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By Nick Wakeman

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Nick Wakeman

Raytheon, Analytical Services battle SAIC supercomputer win

Raytheon Co. and Analytical Services Inc. have each filed protests with the Government Accountability Office over a $586 million high-performance computing contract won by Science Applications International Corp.

Because of the protests, work isn’t proceeding on the Army Corps of Engineers contract, which will support five large high-performance computing centers and several smaller ones. The contract is known as the High Performance Computing Next Generation Technical Services, or HITS.

But SAIC does have a page on their website to recruit people to work on the contract, including incumbent personnel.

According to the SAIC page, they are looking for skills around scientific visualization, data center management, network operations, just-in-time inventories and supply chain management.

Lockheed Martin is the incumbent, but so far they haven't filed a protest. In a statement, the company expressed its disappointment in not being selected. Lockheed has supported the high performance computing centers for 13 years. "We believed we were well position to integrate a new HPCE center and enhance user experiences for the HPCMP," the statement said.

When I asked directly about a protest, the answer was "No comment."

But it has to be under consideration. We'll know definitively in the next week or so as the window for filing a protest will close soon.

The work being done by the supercomputers includes creating simulated battlefields that interact with weapon and sensor systems. Modeling work helps create databases that are used to detect enemy submarines, according to procurement documents.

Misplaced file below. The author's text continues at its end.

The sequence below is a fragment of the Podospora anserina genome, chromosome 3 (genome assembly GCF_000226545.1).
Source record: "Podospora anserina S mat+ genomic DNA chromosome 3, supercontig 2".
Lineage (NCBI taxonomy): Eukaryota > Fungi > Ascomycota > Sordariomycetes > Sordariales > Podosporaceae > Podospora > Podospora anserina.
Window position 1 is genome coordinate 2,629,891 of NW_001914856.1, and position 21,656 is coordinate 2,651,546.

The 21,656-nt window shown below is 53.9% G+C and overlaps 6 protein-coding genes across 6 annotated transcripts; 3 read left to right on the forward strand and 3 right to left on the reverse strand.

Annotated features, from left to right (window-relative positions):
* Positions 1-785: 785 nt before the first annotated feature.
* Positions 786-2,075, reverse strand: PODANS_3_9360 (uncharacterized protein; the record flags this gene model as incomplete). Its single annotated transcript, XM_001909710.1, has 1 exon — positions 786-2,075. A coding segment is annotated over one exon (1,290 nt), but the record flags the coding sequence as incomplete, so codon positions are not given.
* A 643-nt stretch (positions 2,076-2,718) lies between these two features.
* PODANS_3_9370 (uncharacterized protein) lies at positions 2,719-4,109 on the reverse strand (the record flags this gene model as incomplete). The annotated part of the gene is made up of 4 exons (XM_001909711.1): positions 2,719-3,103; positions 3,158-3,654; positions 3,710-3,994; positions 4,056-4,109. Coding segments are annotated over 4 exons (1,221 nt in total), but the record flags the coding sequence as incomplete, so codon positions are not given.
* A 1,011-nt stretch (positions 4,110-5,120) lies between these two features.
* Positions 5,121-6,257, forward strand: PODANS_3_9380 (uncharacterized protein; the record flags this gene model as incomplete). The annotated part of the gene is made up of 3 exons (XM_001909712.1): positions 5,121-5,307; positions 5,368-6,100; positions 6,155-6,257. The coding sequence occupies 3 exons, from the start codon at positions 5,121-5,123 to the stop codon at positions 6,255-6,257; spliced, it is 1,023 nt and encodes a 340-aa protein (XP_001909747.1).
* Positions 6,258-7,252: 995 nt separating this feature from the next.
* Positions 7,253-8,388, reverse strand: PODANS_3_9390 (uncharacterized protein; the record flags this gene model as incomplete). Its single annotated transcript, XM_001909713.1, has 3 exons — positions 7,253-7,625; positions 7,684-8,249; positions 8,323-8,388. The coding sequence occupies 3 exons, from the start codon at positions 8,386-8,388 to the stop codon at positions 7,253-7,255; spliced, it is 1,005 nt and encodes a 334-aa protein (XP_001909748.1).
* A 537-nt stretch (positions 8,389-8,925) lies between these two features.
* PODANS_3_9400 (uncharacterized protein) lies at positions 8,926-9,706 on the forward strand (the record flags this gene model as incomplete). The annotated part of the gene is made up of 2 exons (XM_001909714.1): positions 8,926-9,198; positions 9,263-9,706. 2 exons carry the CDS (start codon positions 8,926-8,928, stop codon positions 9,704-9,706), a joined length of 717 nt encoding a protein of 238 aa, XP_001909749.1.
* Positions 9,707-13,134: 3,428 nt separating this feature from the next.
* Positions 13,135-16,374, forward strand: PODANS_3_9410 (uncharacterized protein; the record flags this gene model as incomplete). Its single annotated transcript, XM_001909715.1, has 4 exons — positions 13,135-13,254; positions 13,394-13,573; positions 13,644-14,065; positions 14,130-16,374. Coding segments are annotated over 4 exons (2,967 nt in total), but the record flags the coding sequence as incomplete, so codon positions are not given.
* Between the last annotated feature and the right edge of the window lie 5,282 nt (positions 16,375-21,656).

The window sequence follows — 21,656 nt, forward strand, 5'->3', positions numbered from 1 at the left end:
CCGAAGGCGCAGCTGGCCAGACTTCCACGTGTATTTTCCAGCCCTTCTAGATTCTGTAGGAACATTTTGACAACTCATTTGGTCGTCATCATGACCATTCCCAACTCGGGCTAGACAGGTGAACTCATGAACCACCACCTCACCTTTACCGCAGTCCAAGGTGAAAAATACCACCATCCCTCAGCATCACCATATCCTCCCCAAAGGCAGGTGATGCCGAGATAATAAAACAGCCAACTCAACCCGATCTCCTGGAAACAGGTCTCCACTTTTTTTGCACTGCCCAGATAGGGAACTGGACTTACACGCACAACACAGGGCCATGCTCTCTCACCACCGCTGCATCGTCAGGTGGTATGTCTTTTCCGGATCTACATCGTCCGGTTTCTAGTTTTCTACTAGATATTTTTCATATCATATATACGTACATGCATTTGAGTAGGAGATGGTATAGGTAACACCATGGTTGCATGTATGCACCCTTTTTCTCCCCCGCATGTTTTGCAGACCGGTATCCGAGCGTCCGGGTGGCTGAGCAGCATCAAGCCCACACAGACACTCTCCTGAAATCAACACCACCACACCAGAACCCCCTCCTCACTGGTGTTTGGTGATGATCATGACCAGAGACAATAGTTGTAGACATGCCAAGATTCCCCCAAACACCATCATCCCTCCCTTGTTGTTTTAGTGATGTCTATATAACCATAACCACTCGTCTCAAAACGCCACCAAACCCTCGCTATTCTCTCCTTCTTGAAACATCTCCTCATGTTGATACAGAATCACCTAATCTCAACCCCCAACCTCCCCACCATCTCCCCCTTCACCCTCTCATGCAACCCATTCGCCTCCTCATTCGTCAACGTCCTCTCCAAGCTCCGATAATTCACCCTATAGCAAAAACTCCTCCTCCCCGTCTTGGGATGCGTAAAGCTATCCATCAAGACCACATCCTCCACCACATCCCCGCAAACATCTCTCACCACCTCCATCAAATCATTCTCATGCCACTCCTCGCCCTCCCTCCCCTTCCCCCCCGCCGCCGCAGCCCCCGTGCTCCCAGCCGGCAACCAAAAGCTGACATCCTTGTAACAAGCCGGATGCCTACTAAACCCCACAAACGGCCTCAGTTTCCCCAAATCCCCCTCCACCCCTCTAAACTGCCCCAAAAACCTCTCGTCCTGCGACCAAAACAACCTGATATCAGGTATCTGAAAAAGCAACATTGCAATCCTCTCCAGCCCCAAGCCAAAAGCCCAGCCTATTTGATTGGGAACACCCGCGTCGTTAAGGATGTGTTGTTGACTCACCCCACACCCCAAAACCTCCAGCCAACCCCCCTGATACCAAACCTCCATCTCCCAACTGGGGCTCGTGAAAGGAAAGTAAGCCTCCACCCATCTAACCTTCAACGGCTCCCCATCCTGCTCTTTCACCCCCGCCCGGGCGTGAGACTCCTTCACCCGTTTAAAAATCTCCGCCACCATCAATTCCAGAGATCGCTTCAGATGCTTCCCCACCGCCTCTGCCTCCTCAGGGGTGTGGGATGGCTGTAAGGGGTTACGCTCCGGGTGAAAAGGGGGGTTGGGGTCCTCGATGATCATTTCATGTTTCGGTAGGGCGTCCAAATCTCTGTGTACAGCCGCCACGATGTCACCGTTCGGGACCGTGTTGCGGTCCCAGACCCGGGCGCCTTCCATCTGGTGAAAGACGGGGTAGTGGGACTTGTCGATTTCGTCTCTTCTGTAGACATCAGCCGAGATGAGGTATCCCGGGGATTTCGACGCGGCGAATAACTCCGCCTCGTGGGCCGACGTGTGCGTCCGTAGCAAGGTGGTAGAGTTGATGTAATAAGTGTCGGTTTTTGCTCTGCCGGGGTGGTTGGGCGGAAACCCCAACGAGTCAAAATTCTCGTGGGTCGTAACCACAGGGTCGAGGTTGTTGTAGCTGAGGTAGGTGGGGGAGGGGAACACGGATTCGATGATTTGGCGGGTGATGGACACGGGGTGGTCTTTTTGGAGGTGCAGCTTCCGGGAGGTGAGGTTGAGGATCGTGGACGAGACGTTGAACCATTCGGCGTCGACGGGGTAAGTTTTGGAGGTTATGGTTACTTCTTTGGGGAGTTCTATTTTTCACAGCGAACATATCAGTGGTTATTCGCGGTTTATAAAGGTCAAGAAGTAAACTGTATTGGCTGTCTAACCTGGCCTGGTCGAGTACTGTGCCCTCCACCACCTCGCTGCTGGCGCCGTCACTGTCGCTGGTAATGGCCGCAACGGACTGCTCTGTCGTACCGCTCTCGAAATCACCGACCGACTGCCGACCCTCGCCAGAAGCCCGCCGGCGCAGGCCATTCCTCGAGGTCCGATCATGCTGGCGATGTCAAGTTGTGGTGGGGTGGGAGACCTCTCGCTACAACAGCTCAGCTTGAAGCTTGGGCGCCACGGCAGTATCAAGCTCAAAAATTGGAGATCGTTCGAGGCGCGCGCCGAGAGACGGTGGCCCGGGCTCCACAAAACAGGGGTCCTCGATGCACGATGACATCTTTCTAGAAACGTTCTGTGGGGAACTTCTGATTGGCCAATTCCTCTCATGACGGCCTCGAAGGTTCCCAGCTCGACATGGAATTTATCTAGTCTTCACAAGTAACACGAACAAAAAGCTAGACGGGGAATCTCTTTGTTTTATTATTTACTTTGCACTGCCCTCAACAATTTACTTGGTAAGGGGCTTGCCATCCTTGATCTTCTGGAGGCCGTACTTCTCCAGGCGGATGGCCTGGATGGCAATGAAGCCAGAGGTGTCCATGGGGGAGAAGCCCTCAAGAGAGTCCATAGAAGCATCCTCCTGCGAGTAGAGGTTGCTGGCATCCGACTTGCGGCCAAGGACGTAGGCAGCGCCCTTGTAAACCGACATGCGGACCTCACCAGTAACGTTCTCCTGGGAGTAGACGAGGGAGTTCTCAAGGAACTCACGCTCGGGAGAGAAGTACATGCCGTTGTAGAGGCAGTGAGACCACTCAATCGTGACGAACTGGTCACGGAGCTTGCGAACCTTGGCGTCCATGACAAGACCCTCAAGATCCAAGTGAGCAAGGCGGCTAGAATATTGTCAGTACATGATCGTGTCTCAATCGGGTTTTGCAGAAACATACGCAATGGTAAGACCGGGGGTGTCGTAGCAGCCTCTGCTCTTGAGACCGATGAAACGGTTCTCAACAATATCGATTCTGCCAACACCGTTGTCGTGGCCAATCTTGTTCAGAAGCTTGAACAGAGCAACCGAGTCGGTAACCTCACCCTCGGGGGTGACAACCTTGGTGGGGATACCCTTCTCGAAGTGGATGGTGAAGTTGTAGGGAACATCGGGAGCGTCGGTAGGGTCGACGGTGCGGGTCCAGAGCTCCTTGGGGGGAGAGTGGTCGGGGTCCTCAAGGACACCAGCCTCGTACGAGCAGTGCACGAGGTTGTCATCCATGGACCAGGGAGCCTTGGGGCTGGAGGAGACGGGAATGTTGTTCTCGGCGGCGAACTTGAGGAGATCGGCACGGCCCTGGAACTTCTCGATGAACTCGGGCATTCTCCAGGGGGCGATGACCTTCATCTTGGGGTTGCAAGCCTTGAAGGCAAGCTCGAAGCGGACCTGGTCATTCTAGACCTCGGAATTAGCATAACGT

And, of course, weather modeling and prediction is a major role.

Other works includes computational fluid dynamics, space and astrophysical sciences, environmental quality modeling and simulation, structural mechanics and signal and image processing, to name a few.

The contract will support work at Army, Air Force, Navy and Defense Department facilities.

The protests by Analytics Services Inc. (a not-for-profit company) and Raytheon were filed Aug. 7 and 11, respectively. A decision is due Nov. 17 for Analytics Services and Nov. 19 for Raytheon.

I’m assuming in the meantime that Lockheed continues to support the centers, though I haven’t been able to find any notices that the contract was extended. It was originally set to expire in May 2013. The company declined to comment about ongoing work.

Posted by Nick Wakeman on Aug 15, 2014 at 7:06 PM


Reader Comments

Thu, Aug 21, 2014 Anchorage, Alaska

Though ASI has behaved for years like a not-for-profit organization (thanks to some very poor leadership) it has been successfully restructured and it is in fact a subsidiary of ASRC Federal and in the business of making a profit.

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